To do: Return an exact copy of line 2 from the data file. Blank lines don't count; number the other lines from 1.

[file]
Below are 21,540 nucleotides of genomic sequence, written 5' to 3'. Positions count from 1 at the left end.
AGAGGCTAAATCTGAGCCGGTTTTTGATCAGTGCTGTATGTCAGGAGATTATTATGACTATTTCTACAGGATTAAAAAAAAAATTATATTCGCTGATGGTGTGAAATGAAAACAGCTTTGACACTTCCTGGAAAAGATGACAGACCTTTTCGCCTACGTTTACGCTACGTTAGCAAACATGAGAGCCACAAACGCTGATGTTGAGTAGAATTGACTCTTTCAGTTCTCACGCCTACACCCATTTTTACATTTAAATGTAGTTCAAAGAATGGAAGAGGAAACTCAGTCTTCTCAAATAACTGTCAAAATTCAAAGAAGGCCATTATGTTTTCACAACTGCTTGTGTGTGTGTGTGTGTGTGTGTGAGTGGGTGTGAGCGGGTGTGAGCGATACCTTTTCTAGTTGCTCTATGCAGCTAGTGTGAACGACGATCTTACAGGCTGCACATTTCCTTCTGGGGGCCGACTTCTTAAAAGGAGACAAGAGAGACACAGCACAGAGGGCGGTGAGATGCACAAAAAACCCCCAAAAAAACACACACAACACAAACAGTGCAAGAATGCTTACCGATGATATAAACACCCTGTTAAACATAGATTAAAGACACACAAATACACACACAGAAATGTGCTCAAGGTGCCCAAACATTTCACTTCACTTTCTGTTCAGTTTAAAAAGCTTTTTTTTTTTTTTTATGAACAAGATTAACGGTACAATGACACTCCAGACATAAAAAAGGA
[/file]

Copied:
AGAGGCTAAATCTGAGCCGGTTTTTGATCAGTGCTGTATGTCAGGAGATTATTATGACTATTTCTACAGGATTAAAAAAAAAATTATATTCGCTGATGGTGTGAAATGAAAACAGCTTTGACACTTCCTGGAAAAGATGACAGACCTTTTCGCCTACGTTTACGCTACGTTAGCAAACATGAGAGCCACAAACGCTGATGTTGAGTAGAATTGACTCTTTCAGTTCTCACGCCTACACCCATTTTTACATTTAAATGTAGTTCAAAGAATGGAAGAGGAAACTCAGTCTTCTCAAATAACTGTCAAAATTCAAAGAAGGCCATTATGTTTTCACAACTGCTTGTGTGTGTGTGTGTGTGTGTGTGAGTGGGTGTGAGCGGGTGTGAGCGATACCTTTTCTAGTTGCTCTATGCAGCTAGTGTGAACGACGATCTTACAGGCTGCACATTTCCTTCTGGGGGCCGACTTCTTAAAAGGAGACAAGAGAGACACAGCACAGAGGGCGGTGAGATGCACAAAAAACCCCCAAAAAAACACACACAACACAAACAGTGCAAGAATGCTTACCGATGATATAAACACCCTGTTAAACATAGATTAAAGACACACAAATACACACACAGAAATGTGCTCAAGGTGCCCAAACATTTCACTTCACTTTCTGTTCAGTTTAAAAAGCTTTTTTTTTTTTTTTATGAACAAGATTAACGGTACAATGACACTCCAGACATAAAAAAGGA